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In applied linguistics, the grammar translation method is a foreign language education method derived from the classical (sometimes called traditional) method of teaching Greek and Latin. The method requires students to translate whole texts word for word and memorize numerous grammatical rules and exceptions as well as enormous vocabulary lists. The goal of this method is to be able to read and translate literary masterpieces and classics.
History and philosophy[edit | edit source]
Throughout Europe in the 18th and 19th centuries, the education system was formed primarily around aconcept called faculty psychology. In brief, this theory dictated that the body and mind were separate and the mind consisted of three parts: the will, emotion, and intellect. It was believed that the intellect could be sharpened enough to eventually control the will and emotions. The way to do this was through learning classical literature of the Greeks and Romans, as well as mathematics. Additionally, an adult with such an education was considered mentally prepared for the world and its challenges. In the 19th century, modern languages and literature began to appear in schools. It was believed that teaching modern languages was not useful for the development of mental discipline and thus they were left out of the curriculum. As a result, textbooks were essentially copied for the modern language classroom. In the United States of America, the basic foundations of this method were used in most high school and college foreign language classrooms and were eventually replaced by the audio-lingual method among others.
Method[edit | edit source]
Classes were conducted in the native language. A chapter in a distinctive textbook of this method would begin with a massive bilingual vocabulary list. Grammar points would come directly from the texts and be presented contextually in the textbook, to be explained elaborately by the instructor. Grammar thus provided the rules for assembling words into sentences. Tedious translation and grammar drills would be used to exercise and strengthen the knowledge without much attention to content. Sentences would be deconstructed and translated. Eventually, entire texts would be translated from the target language into the native language and tests would often ask students to replicate classical texts in the target language. Very little attention was placed on pronunciation or any communicative aspects of the language. The skill exercised was reading, and then only in the context of translation.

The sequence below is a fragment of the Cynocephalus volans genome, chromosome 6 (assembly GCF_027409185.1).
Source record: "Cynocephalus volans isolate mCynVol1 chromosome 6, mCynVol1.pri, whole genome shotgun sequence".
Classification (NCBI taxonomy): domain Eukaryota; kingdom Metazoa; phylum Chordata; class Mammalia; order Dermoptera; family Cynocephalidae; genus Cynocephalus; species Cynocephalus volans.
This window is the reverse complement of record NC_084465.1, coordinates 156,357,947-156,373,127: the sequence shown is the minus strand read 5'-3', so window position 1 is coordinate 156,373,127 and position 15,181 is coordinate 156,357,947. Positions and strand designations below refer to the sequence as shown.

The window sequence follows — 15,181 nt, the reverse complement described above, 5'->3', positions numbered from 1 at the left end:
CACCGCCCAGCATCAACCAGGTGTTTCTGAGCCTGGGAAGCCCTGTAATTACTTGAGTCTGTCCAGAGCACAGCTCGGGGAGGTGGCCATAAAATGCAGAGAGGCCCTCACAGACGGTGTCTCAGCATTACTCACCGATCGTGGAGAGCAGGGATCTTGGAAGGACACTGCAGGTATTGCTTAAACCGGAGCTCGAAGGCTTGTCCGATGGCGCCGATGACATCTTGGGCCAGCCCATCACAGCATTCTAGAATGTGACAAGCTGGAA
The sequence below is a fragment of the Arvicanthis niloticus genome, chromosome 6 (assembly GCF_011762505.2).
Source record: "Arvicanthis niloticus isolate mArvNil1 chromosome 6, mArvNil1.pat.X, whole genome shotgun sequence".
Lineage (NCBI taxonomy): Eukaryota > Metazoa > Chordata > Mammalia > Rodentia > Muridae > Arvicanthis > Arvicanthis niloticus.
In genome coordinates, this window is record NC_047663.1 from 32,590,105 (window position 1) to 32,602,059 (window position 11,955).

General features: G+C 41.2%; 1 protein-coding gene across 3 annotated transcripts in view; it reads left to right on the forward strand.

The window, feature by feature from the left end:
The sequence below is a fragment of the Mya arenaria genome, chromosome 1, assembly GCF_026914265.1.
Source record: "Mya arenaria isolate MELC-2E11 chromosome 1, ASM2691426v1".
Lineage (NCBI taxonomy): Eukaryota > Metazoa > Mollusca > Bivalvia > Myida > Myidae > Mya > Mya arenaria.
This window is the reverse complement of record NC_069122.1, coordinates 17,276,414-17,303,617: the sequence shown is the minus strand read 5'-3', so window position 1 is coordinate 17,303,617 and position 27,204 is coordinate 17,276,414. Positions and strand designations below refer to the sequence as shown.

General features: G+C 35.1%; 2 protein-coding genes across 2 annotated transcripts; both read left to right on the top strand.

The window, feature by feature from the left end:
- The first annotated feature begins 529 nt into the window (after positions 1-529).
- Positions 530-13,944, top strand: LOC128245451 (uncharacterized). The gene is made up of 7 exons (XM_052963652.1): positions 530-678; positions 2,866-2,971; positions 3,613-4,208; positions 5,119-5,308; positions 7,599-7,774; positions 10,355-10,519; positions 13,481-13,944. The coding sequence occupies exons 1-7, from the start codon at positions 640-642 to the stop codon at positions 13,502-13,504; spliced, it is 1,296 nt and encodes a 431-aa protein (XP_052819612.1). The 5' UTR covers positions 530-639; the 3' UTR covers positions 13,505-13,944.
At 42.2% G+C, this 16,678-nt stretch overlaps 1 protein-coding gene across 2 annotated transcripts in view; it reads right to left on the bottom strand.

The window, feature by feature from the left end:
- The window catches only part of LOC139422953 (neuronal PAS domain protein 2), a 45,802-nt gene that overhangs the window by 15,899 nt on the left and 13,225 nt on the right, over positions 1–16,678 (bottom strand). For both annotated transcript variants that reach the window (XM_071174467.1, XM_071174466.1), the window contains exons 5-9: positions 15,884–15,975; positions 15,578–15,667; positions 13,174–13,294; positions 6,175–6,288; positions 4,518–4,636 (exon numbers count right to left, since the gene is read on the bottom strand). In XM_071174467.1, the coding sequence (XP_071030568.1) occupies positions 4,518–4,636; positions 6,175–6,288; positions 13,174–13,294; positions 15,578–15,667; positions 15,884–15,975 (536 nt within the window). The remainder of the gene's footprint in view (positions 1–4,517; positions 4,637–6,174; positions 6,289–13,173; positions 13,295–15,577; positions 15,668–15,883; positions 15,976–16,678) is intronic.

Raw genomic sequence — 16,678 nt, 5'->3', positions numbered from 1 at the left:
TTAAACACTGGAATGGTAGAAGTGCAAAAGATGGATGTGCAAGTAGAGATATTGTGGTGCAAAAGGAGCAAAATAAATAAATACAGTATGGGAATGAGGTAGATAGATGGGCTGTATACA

Criticism[edit | edit source]
The method by definition has a very limited scope of objectives. Because speaking or any kind of spontaneous creative output was missing from the curriculum, students would often fail at speaking or even letter writing in the target language. A noteworthy quote describing the effect of this method comes from Bahlsen, who was a student of Plötz, a major proponent of this method in the 19th century. In commenting about writing letters or speaking he said he would be overcome with "a veritable forest of paragraphs, and an impenetrable thicket of grammatical rules." Later, theorists such as Vietor, Passy, Berlitz, and Jespersen began to talk about what a new kind of foreign language instruction needed, shedding light on what the grammar translation was missing. They supported teaching the language, not about the language, and teaching in the target language, emphasizing speech as well as text. Through grammar translation, students lacked an active role in the classroom, often correcting their own work and strictly following the textbook.